For many of us, the internet is really strong on vibrant community, at least if you go looking for it. It’s not that hard to find your tribe on the internet. That’s one piece of the puzzle. Which just leaves: the place, the governance, and the ability for anyone who wants to to move there. This is, fundamentally, what network states are trying to address.

The questions of place, governance, and openness to migration are interlinked, and can’t be easily separated. Most places already have some form of governance, and that governance system already defines some rules about migration. A sufficiently large and well-resourced community can, in theory, acquire land. Not everywhere has a stable enough legal system for this to work, but plenty of places do. Self-governance is more complex, but many jurisdictions provide for some kinds of self-governance. Opting out of some aspects of nation state policy is hard, but examples like Próspera show that it can be done. Migration policy is hardest of all, and right now there’s no good example of a network state that is able to govern access to a territory.

Provided these problems can be solved—no mean feat!—then network states would be competing with each other on a eudaimonic basis. Which network state affords me and my family’s flourishing as people? And if there isn’t one, can I start one? Again, if these questions seem strange it’s only because our current age is highly unusual.

A world of competing network states is a world where the flourishing of each individual is of central importance. The very survival of the network state will depend on it; network states are unlikely to acquire territory containing oil deposits, diamond mines, or the best agricultural land, so their only route to economic success and social stability is to pursue the development of their primary resource, the people themselves. And, of course, those citizens are free to decide what that looks like. They can take inspiration from Oxford, Monaco, Bhutan, or Bali—what matters is that the citizens continue to buy in to the vision, and stick around to make it work. Network states which fail to provide their citizens with opportunities for flourishing will find it hard to keep them.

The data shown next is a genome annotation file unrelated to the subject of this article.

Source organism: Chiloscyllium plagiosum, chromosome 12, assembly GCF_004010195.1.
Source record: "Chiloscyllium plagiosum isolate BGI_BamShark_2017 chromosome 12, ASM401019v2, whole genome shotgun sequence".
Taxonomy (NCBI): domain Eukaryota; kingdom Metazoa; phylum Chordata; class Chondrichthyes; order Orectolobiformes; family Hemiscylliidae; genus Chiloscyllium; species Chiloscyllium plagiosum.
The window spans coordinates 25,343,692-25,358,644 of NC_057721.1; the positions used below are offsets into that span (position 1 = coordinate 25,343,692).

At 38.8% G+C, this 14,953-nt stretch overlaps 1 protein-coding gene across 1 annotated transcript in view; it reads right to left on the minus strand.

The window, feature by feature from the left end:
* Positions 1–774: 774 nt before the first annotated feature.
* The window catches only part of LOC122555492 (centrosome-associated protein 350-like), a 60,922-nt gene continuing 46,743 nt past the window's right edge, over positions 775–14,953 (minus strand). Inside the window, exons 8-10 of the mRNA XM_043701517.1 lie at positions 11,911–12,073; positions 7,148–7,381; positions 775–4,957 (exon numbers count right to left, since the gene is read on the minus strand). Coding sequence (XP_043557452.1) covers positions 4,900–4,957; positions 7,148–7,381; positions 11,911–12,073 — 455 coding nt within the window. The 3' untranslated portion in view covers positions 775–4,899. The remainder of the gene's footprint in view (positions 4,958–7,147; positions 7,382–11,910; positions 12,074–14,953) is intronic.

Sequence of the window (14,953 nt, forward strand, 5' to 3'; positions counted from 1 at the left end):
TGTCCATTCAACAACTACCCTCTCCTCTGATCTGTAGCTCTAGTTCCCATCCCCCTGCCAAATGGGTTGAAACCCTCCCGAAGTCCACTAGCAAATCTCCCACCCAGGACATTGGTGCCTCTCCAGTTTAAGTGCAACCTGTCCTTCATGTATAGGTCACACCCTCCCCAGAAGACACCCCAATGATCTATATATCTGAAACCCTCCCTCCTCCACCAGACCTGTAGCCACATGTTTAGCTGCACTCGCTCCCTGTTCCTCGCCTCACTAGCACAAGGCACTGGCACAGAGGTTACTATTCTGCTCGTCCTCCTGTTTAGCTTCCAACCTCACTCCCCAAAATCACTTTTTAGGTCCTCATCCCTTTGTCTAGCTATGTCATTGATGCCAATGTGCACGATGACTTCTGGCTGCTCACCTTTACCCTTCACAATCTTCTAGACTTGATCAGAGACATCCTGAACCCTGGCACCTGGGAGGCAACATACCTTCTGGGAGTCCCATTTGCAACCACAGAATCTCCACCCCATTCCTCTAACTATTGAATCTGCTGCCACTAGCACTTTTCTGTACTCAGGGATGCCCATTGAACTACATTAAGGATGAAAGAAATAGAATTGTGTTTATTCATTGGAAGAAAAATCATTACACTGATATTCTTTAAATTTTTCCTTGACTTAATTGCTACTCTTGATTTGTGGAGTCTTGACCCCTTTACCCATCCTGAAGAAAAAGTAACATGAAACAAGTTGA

Taking eudaimonia seriously will require deep thought, engagement, and reflection. Flourishing human lives in real 3D meatspace have aspects that aren’t present in online communities. Our online presence is a reflection of our full self, but it’s the full self—messy and complicated—that has to exist in community with others, whose full selves will be present too. Those extra dimensions have to be integrated in a lengthy process of community-building.

While we can align around aesthetics online, ethical and epistemic alignment is harder, and relies much more on institutions than similarity of preferences. Much of community life revolves around these ethical and epistemic questions: what is right, what is good, what is true? It’s not like these questions often have definitive answers, so what we need is processes that we can trust and consent to, that find good enough answers most of the time. Such processes are hard to build and maintain. Perhaps you’ve noticed that these institutions are malfunctioning in your own society right now, but noticing the problem and designing a solution are not the same thing. It won’t be easy.

Still, there is much to learn from the new or reformed cities of the past. Looking back, we often notice how they relied as much on appeals to the human spirit as they did to the intellect. Solon didn’t just write a new constitution for Athens, but poetry to persuade people to adopt it. People don’t build cities simply because logic dictates it, but because the idea calls out to them as a noble vision of their own future. And cities don’t succeed just because we can prove that their governance structures have abstract theoretical qualities, but because people persist and endure in making them work. Designers of new cities must be architects of human experience, on all of its levels, as much as they must be architects of buildings or systems.

City-builders of the past drew on ritual and religion as much as on reason and rationality. This is not to say that success is a matter of fate, or of mystical or magical thinking. Quite the opposite: ritual and religion are psycho-technologies, tools for alignment and consensus-building and for reaching out into the unknown or across divides of language, identity, and origin. These are precisely what we must do when building and sustaining new communities. And, as technologies, they can be understood, practiced, and operated just like any other. With more skill comes greater success.

Institution-building requires not just rational belief, but a felt sense of hard-to-define things like justice, fairness, competence, and trust. Community-building requires friendliness, compassion, tolerance, and love. The feeling of connection is the heart of community, and it can’t be brought about through persuasion, but only through participation in something meaningful. To hold a network state together, psychotechnology is as important as governance, law, or infrastructure.

What seems clear to me, though, is that this dimension of the human spirit is what will decide the fate of network states. Eudaimonia must be the aim.

The Moonlit Garden is the personal website of Rob Knight.